Airplane Began A 4,000-Fpm Descent That Lasted About 12 Seconds
Location: Safford, AZ Accident Number: WPR20LA176
Date & Time: 06/09/2020, 0845 MST Registration: N173CW
Aircraft: Vans WILSON RV4 Injuries: 1 Fatal
Flight Conducted Under: Part 91: General Aviation – Personal
On June 9, 2020, about 0845 mountain standard time, an experimental amateur-built Wilson (Vans Aircraft) RV4, N173CW, was substantially damaged when it was involved in an accident near Safford Regional Airport (SAD), Safford, Arizona. The pilot was fatally injured. The airplane was operated as a Title 14 Code of Federal Regulations Part 91 personal flight.
Preliminary ADS-B data revealed the airplane departing from runway 11R at Tucson International Airport (TUS) about 0810, and initiating a climbing left turn to the northeast. The airplane continued on the same track, reaching an altitude of about 9,800 ft mean sea level (msl), about 7 minutes later. For the next 25 minutes, the airplane maintained the same general altitude and heading while traversing the mountain passes northeast of Tucson, and maintaining terrain clearance of between 4,000 and 7,000 ft above ground level.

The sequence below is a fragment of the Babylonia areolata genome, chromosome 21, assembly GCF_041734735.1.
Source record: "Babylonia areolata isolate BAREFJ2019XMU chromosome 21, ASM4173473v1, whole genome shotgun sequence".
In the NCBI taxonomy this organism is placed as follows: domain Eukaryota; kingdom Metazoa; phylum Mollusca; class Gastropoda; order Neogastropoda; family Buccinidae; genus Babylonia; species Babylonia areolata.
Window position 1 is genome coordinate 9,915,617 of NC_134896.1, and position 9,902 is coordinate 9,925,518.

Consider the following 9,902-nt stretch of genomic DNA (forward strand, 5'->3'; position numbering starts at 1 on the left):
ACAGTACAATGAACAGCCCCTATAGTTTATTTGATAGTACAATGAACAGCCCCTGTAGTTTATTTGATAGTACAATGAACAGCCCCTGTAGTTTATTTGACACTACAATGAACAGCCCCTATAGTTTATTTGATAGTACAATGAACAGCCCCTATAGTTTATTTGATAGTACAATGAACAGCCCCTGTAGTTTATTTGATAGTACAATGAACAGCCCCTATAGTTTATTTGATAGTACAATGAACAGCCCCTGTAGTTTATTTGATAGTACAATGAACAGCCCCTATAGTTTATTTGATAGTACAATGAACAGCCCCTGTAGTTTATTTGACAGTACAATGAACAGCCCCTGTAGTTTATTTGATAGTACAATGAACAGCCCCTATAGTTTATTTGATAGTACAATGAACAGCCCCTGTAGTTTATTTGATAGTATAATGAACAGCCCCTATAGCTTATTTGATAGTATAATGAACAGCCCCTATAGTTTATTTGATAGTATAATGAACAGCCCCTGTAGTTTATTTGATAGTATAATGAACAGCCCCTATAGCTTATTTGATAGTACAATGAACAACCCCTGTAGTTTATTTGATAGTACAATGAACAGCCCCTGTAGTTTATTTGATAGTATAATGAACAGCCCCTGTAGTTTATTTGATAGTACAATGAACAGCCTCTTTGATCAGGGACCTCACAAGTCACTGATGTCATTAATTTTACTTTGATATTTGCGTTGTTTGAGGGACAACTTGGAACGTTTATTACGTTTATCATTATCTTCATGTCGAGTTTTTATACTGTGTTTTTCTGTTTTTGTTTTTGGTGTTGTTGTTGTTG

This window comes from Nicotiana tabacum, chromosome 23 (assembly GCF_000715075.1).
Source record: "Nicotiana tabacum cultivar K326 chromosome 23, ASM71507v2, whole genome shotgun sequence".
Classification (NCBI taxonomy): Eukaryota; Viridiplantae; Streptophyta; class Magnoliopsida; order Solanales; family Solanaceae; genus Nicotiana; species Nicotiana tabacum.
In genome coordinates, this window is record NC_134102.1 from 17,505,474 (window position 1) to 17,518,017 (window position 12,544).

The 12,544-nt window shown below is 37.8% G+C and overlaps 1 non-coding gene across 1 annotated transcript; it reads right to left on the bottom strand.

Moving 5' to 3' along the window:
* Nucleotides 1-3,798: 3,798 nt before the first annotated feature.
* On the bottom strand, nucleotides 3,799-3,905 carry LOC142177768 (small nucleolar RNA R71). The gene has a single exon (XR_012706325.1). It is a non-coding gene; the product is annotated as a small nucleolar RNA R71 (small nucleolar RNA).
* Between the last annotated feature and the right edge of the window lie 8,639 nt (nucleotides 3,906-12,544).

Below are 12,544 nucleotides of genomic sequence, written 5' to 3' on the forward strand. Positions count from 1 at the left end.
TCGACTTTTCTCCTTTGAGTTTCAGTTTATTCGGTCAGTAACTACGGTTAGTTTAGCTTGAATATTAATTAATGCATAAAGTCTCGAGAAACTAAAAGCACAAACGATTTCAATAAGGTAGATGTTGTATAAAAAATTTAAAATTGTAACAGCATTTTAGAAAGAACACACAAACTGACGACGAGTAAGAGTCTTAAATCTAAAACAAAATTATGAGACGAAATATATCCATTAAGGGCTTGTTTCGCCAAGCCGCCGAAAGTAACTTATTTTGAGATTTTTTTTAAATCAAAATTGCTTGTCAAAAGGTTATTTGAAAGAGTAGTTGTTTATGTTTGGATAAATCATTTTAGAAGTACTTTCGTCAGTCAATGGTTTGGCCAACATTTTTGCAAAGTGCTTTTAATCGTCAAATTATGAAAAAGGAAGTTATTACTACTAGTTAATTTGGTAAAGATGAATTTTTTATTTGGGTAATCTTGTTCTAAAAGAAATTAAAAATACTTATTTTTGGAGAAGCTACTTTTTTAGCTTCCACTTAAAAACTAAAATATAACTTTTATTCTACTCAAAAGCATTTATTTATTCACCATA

About 0836, 28 miles southwest of SAD, the airplane began to descend at a rate of about 500 ft per minute (fpm). Seven minutes later, the airplane changed track to the north, toward SAD, with an accompanying reduction in groundspeed from 165 to 115 knots and an increase in descent rate to about 800 fpm. After arriving about 1 mile south of the approach end of runway 30, at an altitude of 4,200 ft, the airplane turned 10° to the left, and began a 4,000-fpm descent that lasted about 12 seconds.
The first identified point of impact consisted of a 25-ft long ground disruption located at an elevation of 3,090 ft, about 500 ft north of the last ADS-B target, and 1/2 mile southwest of the runway 30 threshold. The disruption was on a south-facing bluff, and projected uphill on a north heading toward the main wreckage. The ensuing 300-ft long debris field contained fragments of wing tip, main landing gear, the propeller and exhaust pipe assembly, and the left aileron.
The main wreckage came to rest 40 ft above the first point of impact, and 40 ft below the runway elevation.